After years of making window and front doors I fitted an engineered door in Prestwich and thought, although it looked great, maybe there could be something better. Designing a Victorian front door to look like it’s been there for 120 years and more was easier than I imagined.
Designing a Victorian front door to look authentic
Taking the best features from doors I’d seen over the years was quite straight forward. Something I really had to focus on was getting the mouldings right and working out the size of the lower panels on different doors so that they match the ‘golden ratio’ when possible.
The Golden Ratio helps to make things looks more appealing to human brain cells. It occurs in the natural world and has been exploited for thousands of years in the design of the pyramids of Giza, Roman architecture, even music of Chopin and Leonardo da Vinci’s Mona Lisa.
Maths lesson: The Golden Ratio, AKA golden section, golden mean, or divine proportion, is equal to about 1.618 or if you want to get fancy, (1+√5)/2.
This door was fitted on a Victorian terrace in Hale on the home of a young couple who’d just bought their first house and it’s so ‘in keeping’ it’s unreal.
GETTING IT RIGHT
The Canterbury glass, although Victoriana in style, really modernises the look while the brass furniture retains the period features.
I meet OCD a lot! It keeps me on my toes. Those books in this photo will be ordered in genre and alphabetically. OCD needs everything right and that’s exactly how we produce our doors, which is why this one went like clockwork.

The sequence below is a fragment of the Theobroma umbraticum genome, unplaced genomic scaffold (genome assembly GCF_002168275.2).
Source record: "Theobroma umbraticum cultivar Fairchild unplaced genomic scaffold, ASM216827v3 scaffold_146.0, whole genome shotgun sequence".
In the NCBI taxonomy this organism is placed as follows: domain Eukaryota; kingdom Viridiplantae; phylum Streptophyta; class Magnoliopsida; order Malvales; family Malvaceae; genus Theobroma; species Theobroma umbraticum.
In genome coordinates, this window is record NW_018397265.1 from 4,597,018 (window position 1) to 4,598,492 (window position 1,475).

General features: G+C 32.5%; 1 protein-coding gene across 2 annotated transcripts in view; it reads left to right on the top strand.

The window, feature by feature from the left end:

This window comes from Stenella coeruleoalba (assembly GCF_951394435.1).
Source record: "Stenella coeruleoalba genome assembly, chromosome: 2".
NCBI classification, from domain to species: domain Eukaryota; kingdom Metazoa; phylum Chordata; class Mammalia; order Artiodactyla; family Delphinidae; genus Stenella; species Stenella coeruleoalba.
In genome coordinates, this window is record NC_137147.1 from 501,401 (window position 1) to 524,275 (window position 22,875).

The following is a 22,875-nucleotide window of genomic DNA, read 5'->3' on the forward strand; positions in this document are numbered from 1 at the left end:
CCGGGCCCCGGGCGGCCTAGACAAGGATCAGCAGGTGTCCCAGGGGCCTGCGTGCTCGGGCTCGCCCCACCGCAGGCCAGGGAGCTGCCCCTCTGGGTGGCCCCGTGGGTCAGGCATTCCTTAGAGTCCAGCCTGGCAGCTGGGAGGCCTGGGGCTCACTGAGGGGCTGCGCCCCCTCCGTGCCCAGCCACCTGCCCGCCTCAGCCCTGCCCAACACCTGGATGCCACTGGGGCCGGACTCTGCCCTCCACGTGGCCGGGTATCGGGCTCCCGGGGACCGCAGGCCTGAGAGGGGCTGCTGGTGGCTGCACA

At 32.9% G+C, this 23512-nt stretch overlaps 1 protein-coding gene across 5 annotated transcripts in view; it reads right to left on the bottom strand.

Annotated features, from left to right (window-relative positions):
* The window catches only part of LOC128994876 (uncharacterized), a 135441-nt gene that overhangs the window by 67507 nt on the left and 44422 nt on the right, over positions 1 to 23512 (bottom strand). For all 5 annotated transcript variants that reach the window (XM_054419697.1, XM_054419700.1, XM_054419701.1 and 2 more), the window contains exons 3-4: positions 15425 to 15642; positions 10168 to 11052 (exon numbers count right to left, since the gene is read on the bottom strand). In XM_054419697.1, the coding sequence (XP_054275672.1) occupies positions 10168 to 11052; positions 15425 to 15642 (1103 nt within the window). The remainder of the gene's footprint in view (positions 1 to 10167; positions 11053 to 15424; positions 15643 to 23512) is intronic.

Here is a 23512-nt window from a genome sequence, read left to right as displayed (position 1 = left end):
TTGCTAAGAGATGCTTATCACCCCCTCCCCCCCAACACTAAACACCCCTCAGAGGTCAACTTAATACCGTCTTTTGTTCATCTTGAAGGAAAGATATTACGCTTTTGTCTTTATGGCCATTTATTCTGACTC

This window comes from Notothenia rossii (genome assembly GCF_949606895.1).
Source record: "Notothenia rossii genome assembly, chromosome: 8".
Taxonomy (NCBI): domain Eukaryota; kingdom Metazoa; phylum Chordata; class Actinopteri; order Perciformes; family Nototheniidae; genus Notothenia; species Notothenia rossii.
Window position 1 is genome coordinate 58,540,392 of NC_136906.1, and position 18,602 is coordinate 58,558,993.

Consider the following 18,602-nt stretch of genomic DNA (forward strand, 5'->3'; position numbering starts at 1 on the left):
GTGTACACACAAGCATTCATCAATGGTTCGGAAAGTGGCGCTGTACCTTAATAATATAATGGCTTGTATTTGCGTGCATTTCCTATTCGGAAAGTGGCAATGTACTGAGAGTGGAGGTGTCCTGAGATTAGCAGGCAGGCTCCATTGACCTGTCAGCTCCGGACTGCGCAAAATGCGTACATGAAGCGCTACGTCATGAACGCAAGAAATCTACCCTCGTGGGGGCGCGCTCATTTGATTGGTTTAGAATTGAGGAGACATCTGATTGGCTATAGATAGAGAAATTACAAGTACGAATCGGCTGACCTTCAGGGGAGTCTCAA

Being creative isn’t about conforming or making something that simply fits in. That’s why, although this door is beautiful, when I found these photos in the archives yesterday I was unsurprised that I’d forgotten all about it 😬.
Wood to make a front door
There are many woods used in door construction. Consequently, there are many opinions as to what the best wood is to use. You should know that the original Victorian front doors that I’m still restoring week on week are made from pitch pine, they have lasted 120 years or so already. When I refit them there’s no reason why they shouldn’t last another hundred years.
With this in mind, why stress about what to use in a new door these days?
Well, we still try to use the best we can. To me, this is sepele. It’s physically very hard so knocking the door with a buggy won’t damage it so much.
Also, sepele repels water very well and as it’s a hardwood the grain is closer together so won’t rot like pine.
The paint job is really what stops the water from penetrating. So, over the years we have developed a system of painting the door the best way we think is possible. That’s another article though.
Fit some leaded glass and you have a very authentic looking Victorian front door.
Of course, again, I don’t automatically go down the route of convention. I design all of the leaded glass that is fitted into our doors, individually. It’s all bespoke and unique to your door. However, I use adhesive lead on toughened glass and the colour is a film inside the double glazed unit.
Making our leaded glass this way reduces the amount of lead used. It also reduces the thickness of the double glazed unit and enables us to ‘show’ the lead off on the outside of the unit. To add authenticity, we solder every joint.